Since assistants don’t perform technical services, they’re usually paid a day rate by the salon owner. Many times the stylists they assist will also tip them out with a small percentage of the day’s take. “Being a hairdresser has a huge financial obligation. I think it’s fair to say we as assistants really do rely on our tips. Without them I have no idea how I’d survive in NYC,” McDaeth admits.
It’s important to note that assistants aren’t the norm in smaller salons and outside of big cities. High-end salons with a large clientele tend to hire assistants as a way to let a stylist book more appointments. If the assistant is washing your hair, this allows the stylist to have another client in their chair. When done well, you might not even notice your stylist or colorist is working with one or two other people in addition to you. This maximizes the stylists’ time and earning power, making assistants integral to a prestige salon’s operation.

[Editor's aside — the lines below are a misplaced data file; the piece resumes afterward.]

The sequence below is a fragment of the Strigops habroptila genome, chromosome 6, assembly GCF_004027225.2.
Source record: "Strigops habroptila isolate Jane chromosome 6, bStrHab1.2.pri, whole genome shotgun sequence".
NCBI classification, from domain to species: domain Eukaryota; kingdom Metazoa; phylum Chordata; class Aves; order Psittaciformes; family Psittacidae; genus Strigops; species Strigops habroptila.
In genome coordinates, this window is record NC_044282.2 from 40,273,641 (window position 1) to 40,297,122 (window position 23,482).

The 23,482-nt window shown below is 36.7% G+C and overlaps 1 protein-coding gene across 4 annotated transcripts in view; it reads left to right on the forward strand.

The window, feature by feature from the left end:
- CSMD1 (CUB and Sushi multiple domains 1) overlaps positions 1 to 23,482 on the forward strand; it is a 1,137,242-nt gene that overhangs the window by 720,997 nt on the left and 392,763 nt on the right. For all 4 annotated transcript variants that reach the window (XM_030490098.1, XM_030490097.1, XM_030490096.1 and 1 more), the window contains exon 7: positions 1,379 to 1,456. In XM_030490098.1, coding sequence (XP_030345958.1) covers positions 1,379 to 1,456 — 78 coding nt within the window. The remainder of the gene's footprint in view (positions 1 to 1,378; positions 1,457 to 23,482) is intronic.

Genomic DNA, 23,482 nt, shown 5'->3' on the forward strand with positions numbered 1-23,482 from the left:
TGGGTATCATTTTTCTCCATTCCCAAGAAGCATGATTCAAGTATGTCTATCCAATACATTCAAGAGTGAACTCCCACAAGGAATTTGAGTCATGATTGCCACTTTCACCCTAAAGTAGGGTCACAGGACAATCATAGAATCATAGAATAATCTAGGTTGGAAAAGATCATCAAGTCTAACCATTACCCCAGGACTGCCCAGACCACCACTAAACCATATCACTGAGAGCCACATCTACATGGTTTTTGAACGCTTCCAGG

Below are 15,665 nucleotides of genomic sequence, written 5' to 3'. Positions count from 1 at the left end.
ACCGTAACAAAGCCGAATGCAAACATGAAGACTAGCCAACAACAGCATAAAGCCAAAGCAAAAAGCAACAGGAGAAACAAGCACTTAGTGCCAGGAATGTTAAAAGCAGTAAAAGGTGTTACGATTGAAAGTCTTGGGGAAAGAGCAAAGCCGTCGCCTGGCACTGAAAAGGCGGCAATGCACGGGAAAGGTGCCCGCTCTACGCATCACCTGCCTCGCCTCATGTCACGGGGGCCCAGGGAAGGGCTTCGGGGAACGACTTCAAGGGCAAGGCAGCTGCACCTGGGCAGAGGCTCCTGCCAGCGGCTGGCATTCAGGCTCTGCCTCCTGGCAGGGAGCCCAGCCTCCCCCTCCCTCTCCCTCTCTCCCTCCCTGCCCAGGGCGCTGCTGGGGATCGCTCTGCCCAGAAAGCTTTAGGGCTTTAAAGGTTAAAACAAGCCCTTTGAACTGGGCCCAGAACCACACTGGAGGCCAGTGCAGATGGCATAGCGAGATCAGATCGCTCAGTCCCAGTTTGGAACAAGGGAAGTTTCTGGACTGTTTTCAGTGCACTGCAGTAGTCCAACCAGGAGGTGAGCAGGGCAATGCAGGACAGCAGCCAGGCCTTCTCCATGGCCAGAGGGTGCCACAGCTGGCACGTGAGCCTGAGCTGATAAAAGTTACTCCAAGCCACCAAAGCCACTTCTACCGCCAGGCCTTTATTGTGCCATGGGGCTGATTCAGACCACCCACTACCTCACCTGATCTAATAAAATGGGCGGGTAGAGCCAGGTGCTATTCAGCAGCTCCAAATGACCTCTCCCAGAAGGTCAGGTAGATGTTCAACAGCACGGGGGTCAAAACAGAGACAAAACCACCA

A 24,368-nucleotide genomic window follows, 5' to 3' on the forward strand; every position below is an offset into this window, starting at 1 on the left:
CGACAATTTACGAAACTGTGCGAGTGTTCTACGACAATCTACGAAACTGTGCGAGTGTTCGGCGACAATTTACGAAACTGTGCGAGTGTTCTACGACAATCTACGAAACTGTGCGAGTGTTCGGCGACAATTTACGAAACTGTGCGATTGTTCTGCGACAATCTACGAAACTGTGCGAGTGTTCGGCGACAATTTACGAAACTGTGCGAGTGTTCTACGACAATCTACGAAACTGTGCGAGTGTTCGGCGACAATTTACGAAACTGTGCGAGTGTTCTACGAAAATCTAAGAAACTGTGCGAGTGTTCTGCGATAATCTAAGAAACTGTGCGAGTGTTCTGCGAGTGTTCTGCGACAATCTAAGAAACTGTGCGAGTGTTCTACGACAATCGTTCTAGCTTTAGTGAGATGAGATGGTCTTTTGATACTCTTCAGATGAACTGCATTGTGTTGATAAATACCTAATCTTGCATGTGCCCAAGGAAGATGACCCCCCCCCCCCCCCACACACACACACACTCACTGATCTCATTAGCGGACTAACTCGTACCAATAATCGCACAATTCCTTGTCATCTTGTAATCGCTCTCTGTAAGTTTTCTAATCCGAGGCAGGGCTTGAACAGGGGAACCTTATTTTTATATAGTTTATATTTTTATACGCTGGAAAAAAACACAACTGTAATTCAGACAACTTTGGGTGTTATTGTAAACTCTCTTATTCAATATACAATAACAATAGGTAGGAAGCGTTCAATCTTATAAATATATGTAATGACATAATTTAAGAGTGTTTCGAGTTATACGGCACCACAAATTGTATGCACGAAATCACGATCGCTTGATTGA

While having assistants is a lifesaver for hairdressers, it can be a nightmare for clients if you’re trying to figure out who to tip. In large salons, you can have up to 10 different people touching your hair, notes Jon Reyman, a master stylist and co-owner of Spoke & Weal salons. He says that some (but not all) salons have what they call a tip pool for just that reason. “We have it set up so that whatever tip a stylist gets, a portion of that is distributed to the assistants at the end of the day. So if you tip your stylist, you tip everybody.”
Of course, there’s no way to know if that is your salon’s economic ecology, so in general, think about what the assistant has done for you. If they are shampooing, applying gloss, and/or doing your postcut blowout, it’s a good idea to throw something their way. (See our cheat sheet, below, for more on what exactly to give.)